W'f = αf × βf × γf
αf -> Lateral Filter
βf -> Vertical Filter
γf -> Horizontal Filter
We must note that the intrinsic rank of the filter Wf is higher than one practically. We can also restrict connections in the receptive fields so that the model can learn 1-D separated filters when trained. Thus, when applied to Expression (1), a single layer of convolutional neural networks is modified to:
Keeping these changes in mind, we find that the number of parameters to calculate each feature map decreases from XYC to X+Y+C, and the total number of the operations needed decreases from MNCXY to MN(C+X+Y). As we will see below, this reduction in the number of parameters significantly reduces the computational load and speeds up the overall process.
Training Flattened Convolutional Models
As discussed above, the key differentiating factor between a standard (baseline) model and a flattened model is that in flattened models, we use CNNs that are constructed with one-dimensional filters. The lateral (L) filters first perform convolution across channels like mlpconv (convolution layer with a 1x1 convolution kernel) in the network. Then, vertical (V) and horizontal (H) filters, whose filter sizes are Yx1 and 1xX in space respectively, perform convolution on each channel. Once we have described the final structure of the model (during the training phase), there is no requirement for any post-processing or fine tuning. As we saw earlier, we restricted the connections in the receptive field to make the model learn 1-D separated filters, or equivalently, a rank-one 3-D filter (not accounting for biases).
Researchers Jonghoon Jin, Aysegul Dundar and Eugenio Culurciello found that replacing filters having dimensions C×X×Y with filters having dimensions C, X and Y resulted in 2−3% accuracy drops in their experiments which were conducted on a variety of datasets. 1-D separated filters with dimensions C, X and Y contain only 5% of the parameters when compared to 3-D filters in commonly used Convolutional Neural Networks, which is a vast reduction in the total number of parameters. However, even though 5% of essential parameters can successfully predict the rest of the parameters (best case scenario), such a reduction of parameters was found to be accompanied with a loss in accuracy. In their 1-D training pipeline, they found that parameters in one set of 1-D filters were not enough to distinguish discriminate features. Moreover, they also found that removing any one direction from the LVH (Lateral-Vertical-Horizontal) pipeline caused a significant loss in accuracy, which suggested that convolutions in all directions are equally essential.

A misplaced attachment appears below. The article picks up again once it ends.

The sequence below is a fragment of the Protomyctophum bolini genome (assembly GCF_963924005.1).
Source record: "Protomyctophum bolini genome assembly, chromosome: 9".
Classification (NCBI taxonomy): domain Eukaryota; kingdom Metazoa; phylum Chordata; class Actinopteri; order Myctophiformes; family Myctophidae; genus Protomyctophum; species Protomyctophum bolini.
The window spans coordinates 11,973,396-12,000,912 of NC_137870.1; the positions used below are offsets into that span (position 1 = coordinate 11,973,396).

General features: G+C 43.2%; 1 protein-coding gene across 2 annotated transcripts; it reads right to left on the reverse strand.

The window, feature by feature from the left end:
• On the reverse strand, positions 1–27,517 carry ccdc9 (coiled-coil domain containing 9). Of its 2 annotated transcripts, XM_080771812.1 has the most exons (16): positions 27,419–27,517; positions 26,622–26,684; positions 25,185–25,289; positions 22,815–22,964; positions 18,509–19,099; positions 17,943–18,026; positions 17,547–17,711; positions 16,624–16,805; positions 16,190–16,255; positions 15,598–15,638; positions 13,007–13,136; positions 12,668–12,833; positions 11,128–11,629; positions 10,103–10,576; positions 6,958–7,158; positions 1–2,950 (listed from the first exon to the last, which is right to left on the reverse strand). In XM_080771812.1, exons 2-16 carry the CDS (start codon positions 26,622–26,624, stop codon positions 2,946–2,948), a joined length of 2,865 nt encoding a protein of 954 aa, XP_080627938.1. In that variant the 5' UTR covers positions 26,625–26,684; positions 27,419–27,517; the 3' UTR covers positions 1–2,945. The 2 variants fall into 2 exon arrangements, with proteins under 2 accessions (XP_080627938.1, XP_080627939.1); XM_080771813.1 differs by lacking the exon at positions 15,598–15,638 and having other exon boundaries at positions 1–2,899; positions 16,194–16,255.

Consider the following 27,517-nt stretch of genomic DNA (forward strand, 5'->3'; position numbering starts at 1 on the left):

Thus, in order to make up for this loss in accuracy, the team of researchers cascaded a set of LVH (Lateral-Vertical-Horizontal) convolutional layers. On doing this, they observed that the two cascaded LVH layers performed similarly to a standard convolutional layer. Depending on the complexity of the classification problem, different numbers of LVH convolutional layers can be cascaded, thus allowing for a lot of flexibility!
Thus, with proper weight initialization, it's possible for a flattened model to obtain an accuracy comparable to that of a baseline model!
Firstly, the reduction in the number of parameters eases computational demands.
This table shows us that as long as the number of channels increases smoothly, the number of parameters should reduce greatly.
Secondly, we find that the flattened convolutional layer uses less memory than the standard convolutional layer.
Thirdly, we find that there is little to no change when it comes to the overall accuracy when comparing the flattened model to the baseline model.
And lastly, due to the reduced number of parameters in 1-D convolutional pipelines, both feed-forward as well as back propagation computations are significantly quicker when we use flattened models instead of regular (baseline) models. It also reduces the overall time taken to train the model on both the Central Processing Unit (CPU) as well as the Graphics Processing Unit (GPU).
In this article at OpenGenus, we learned that Flattened Convolutional Neural Networks are essentially CNNs where one or more convolutional layers are converted to a consecutive sequence of one-dimensional convolutions. They allow for comparable performance with respect to conventional CNNs without a loss in accuracy, while being much quicker during the feed-forward and back propagation passes, because of the vastly reduced number of parameters. Moreover, they also do not require any post processing or manual tuning once the model has been structurally defined and trained, making them all the more sophisticated.
Thanks for reading!